Fish/Shellfish Research and Management - Fish/Shellfish Research
Date Published: April 02, 2002
Number of Pages: 66
Publication Number: FPT 02-03
Author(s): Dave Seiler, Greg Volkhardt, Lori Kishimoto, and Pete Topping
The National Marine Fisheries Service (NMFS) listed Puget Sound chinook as threatened under the Endangered Species Act (ESA) in March 1999. This listing triggered action on the part of state and local governments to develop plans and implement actions designed to restore Puget Sound chinook runs to healthy levels. An important, but often missing, component of the plans is accurate information on wild chinook abundances and the factors that limit or impact production and productivity in key wild chinook stocks. One such key stock, Green River chinook, represents one of the largest populations of chinook within the Puget Sound Evolutionary Significant Unit (ESU). Since quantifying juvenile anadromous salmonid populations as they migrate seaward is the most direct assessment of stock performance in freshwater, a long-term wild juvenile salmon production study was initiated in the Green River to estimate and monitor the production of chinook and coho salmon, steelhead, and cutthroat trout.
Beyond monitoring for ESA considerations, this study provides important information for runsize forecasting and enables assessment of recovery actions in terms of change in wild salmon production. The study will also be used to evaluate a large water storage and diversion project on the Green River (Howard Hansen Dam [HHD] Additional Water Storage [AWS] Project). This report documents our investigations during 2000, the first year of this project and the first year of pre-construction baseline monitoring for the AWS project. Study objectives in 2000 include estimating Green River wild chinook freshwater production, migrant size, and migration timing to evaluate the condition of the stock and to help develop a better understanding of factors influencing their production and life history.
In addition to the work in the Green River, this report also describes the results from our one-year juvenile chinook trapping project in Big Soos Creek. This project assessed the level of natural production resulting from hatchery parents spawning in the wild. To accomplish these objectives, two floating screw traps were operated, one on the mainstem Green River (river mile 34.5) and one just upstream of the Soos Creek Hatchery on Big Soos Creek. A portion of all downstream migrating juvenile salmonids were captured in these traps.
To estimate the capture efficiency, over the season groups of dye-marked or fin-marked fish were released upstream of the traps. Nightly migration was estimated by dividing the nightly catch by the flow-based estimate of trap efficiency.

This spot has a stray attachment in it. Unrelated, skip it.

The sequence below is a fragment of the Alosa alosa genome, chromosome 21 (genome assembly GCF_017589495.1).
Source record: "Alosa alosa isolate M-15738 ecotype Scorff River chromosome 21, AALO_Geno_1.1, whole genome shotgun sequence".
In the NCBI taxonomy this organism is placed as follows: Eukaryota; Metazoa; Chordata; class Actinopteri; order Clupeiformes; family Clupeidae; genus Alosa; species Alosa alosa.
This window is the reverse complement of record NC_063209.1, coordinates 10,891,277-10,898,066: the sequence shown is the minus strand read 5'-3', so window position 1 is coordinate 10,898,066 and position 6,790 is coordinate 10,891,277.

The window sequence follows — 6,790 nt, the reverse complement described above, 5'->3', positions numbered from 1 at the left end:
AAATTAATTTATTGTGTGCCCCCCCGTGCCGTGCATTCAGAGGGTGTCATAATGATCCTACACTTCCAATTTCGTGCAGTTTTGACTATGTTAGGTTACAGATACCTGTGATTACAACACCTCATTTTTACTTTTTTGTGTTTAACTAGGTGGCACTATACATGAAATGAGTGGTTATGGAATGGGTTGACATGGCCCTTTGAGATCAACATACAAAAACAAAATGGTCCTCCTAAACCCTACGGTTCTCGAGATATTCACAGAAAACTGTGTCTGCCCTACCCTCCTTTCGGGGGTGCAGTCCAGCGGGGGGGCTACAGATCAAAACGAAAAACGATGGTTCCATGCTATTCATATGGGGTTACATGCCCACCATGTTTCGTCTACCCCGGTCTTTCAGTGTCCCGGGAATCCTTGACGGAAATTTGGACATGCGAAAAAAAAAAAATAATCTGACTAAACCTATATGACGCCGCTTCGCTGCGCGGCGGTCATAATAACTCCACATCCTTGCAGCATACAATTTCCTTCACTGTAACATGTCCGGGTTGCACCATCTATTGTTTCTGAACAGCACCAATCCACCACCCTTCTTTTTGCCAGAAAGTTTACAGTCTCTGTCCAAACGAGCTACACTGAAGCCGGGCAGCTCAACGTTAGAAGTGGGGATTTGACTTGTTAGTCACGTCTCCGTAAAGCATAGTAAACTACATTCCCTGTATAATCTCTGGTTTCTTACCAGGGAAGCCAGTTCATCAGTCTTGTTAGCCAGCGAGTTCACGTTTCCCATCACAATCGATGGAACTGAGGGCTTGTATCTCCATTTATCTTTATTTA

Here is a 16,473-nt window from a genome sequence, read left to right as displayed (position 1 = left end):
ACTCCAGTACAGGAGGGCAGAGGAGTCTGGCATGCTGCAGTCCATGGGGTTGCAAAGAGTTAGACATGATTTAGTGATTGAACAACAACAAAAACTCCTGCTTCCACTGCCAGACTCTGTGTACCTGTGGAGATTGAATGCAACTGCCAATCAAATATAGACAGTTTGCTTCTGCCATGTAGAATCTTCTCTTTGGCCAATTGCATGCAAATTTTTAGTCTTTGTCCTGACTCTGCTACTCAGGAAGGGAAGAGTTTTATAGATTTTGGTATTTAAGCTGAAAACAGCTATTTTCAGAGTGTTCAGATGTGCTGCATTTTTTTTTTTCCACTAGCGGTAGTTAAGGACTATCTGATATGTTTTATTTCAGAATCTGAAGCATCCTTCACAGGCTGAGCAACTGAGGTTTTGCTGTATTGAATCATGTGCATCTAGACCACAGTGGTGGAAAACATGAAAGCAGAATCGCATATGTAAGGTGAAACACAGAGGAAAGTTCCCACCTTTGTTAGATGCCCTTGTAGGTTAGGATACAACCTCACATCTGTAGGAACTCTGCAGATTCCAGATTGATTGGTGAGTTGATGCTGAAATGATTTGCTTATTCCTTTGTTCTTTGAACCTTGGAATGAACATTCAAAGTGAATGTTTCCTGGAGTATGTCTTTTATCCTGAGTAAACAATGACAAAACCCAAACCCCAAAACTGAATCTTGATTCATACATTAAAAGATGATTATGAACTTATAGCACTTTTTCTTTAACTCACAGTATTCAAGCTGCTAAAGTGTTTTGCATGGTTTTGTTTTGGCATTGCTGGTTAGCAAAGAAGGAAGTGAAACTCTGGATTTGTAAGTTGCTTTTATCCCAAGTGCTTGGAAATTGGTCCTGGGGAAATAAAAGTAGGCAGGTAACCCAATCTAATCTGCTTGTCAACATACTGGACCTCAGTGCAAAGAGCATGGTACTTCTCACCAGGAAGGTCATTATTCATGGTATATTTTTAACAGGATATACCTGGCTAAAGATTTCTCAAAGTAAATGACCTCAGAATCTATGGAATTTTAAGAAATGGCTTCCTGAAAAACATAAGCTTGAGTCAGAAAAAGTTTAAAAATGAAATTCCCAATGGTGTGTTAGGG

Over the 154-day February 10 to July 13 trapping period, over 12,000 juvenile chinook were captured in the mainstem trap. From this catch and our estimates of trap efficiency, we estimated a total of 536,000 age 0+ wild chinook migrated past our trap in 2000. This estimate assumes that 76,000 age 0+ chinook migrated between an assumed January 1 migration starting date and the date that trapping began (February 10).
The trap on Big Soos Creek was operated over a 147-day period (February 1 to June 26). During this period over 90,000 juvenile chinook were captured. Based on our estimates of trap efficiency, we estimate total age 0+ chinook natural production from Big Soos Creek at 275,000.
Like other wild juvenile chinook migrations that we have monitored, the chinook migration from the mainstem Green River followed a bi-modal timing distribution. An earlier-timed â€œfryâ€ component, comprised of newly emerged fry, that migrated between February and early April was followed by a later-timed â€œsmoltâ€ component, comprised of larger chinook smolts, that migrated from May through June. On Big Soos Creek, nearly all age 0+ chinook migrated as fry which, we believe, indicates nearly all parent-brood spawning occurred just upstream of the trap.
Relating our estimates of age 0+ chinook production to the number of eggs estimated to have been deposited above the traps in the mainstem Green River and in Big Soos Creek results in egg-to-migrant survival estimates of 7.3% and 3.8%, respectively. We believe differences in survival between these two streams are primarily related to the delayed release of spawners upstream of the Soos Creek Hatchery rack in 1999 which concentrated the spawning activity in Big Soos Creek to a small area and resulted in redd superimposition. There may also be differences in the quality of spawning habitat given differences in basin morphology and stream power between the Green River and Big Soos Creek, as well as differences in the genetic fitness of the Soos Creek stock.
By summing the estimated chinook production from the mainstem Green River above the trap with that from Big Soos Creek, and accounting for mainstem production below the trap, we estimate total 2000 Green River age 0+ chinook natural production at 1.08-million.
In addition to age 0+ chinook, we also estimated 33,000 wild and 203,000 hatchery coho smolts, 36,000 to 41,000 wild and 46,000 to 52,000 hatchery steelhead smolts, and 400 to 500 wild cutthroat smolts migrated past the mainstem Green River trap in 2000. We also estimate that 64,000 coho smolts were produced in Big Soos Creek.
Persons with disabilities who need to receive this information in an alternative format or who need reasonable accommodations to participate in WDFW-sponsored public meetings or other activities may contact Dolores Noyes by phone (360-902-2349), TTY (360-902-2207), or email (firstname.lastname@example.org
). For more information, see http://wdfw.wa.gov/accessibility/reasonable_request.html